LONDON (Reuters) – UK house prices rose faster-than-expected in December, posting the largest annual increase in six years as tax incentives and COVID-driven appetite for larger homes continued to rise the question, said the mortgage lender Nationwide.
House prices rose 0.8% in December alone, slowing slightly from the 0.9% recorded in November, and were 7.3% higher than the previous year, well above forecasts. in a Reuters poll for a 6.7% increase.
Following the collapse in home purchases during the first months of the lockdown, there has been a surge in relocation demand, driven in part by a temporary property purchase tax exemption that will expire at the end of March.
Nationwide said the strength of the housing market contrasts with weakness in some other parts of the economy, particularly those exposed to renewed COVID-19 restrictions, and said the outlook for prices in 2021 is highly uncertain.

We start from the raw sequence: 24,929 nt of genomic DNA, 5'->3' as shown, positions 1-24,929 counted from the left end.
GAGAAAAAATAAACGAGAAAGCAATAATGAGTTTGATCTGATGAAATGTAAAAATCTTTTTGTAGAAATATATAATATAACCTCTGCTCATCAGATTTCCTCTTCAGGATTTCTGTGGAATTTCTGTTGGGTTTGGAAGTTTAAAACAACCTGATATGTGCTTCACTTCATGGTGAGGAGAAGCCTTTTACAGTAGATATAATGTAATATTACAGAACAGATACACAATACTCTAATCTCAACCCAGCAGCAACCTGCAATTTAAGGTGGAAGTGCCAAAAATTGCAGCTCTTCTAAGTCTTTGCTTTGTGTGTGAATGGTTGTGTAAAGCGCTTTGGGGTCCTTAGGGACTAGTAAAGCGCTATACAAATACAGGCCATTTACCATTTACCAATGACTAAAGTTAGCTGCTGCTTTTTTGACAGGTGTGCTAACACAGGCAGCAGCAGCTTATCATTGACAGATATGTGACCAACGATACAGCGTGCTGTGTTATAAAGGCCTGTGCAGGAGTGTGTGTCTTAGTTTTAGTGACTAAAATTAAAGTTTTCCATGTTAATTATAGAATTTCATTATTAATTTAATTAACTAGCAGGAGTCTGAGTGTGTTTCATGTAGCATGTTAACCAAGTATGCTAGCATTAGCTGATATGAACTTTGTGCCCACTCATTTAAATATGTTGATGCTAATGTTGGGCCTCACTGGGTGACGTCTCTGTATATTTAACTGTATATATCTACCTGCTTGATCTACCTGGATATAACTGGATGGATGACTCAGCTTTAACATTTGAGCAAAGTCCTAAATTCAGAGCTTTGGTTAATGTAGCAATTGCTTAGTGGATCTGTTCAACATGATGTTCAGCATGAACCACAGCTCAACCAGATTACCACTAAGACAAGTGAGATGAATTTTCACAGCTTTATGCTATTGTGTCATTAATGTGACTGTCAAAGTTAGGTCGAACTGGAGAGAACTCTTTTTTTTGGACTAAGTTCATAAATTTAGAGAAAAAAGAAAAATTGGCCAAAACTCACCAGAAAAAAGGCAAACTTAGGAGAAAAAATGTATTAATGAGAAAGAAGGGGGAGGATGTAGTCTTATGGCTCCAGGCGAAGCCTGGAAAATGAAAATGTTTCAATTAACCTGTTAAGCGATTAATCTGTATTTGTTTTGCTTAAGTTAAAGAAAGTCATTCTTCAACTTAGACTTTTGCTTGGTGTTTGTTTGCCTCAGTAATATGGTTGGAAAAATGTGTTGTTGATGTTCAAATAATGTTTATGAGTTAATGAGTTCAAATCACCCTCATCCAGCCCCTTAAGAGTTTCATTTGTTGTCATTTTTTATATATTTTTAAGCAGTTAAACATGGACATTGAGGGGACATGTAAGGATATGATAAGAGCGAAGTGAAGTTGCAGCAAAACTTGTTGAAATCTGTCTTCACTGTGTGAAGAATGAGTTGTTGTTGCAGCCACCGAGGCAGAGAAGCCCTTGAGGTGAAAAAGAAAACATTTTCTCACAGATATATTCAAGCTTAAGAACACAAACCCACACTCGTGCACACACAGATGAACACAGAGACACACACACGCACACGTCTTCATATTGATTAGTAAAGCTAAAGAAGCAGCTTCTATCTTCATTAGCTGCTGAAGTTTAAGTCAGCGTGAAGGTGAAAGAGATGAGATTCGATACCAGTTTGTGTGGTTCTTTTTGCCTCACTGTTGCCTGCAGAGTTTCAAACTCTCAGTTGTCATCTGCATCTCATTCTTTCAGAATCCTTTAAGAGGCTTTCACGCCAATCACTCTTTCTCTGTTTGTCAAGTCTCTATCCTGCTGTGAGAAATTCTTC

“Real estate market activity is likely to slow in the coming quarters, perhaps abruptly, if the job market weakens as expected by most analysts, especially once the stamp duty holiday expires at the end of March.” said national economist Robert Gardner.
So far, leave payments and similar support for the self-employed have limited the impact of a historic 26% decline in economic output on the housing market, against the previous expectations of most economists, he added.
The demand for single-family homes is the one that has grown the most, with an average increase of just over 8% in the last 12 months, while apartment prices have increased by 4%.
Reporting by David Milliken; Editing by Andrew Heavens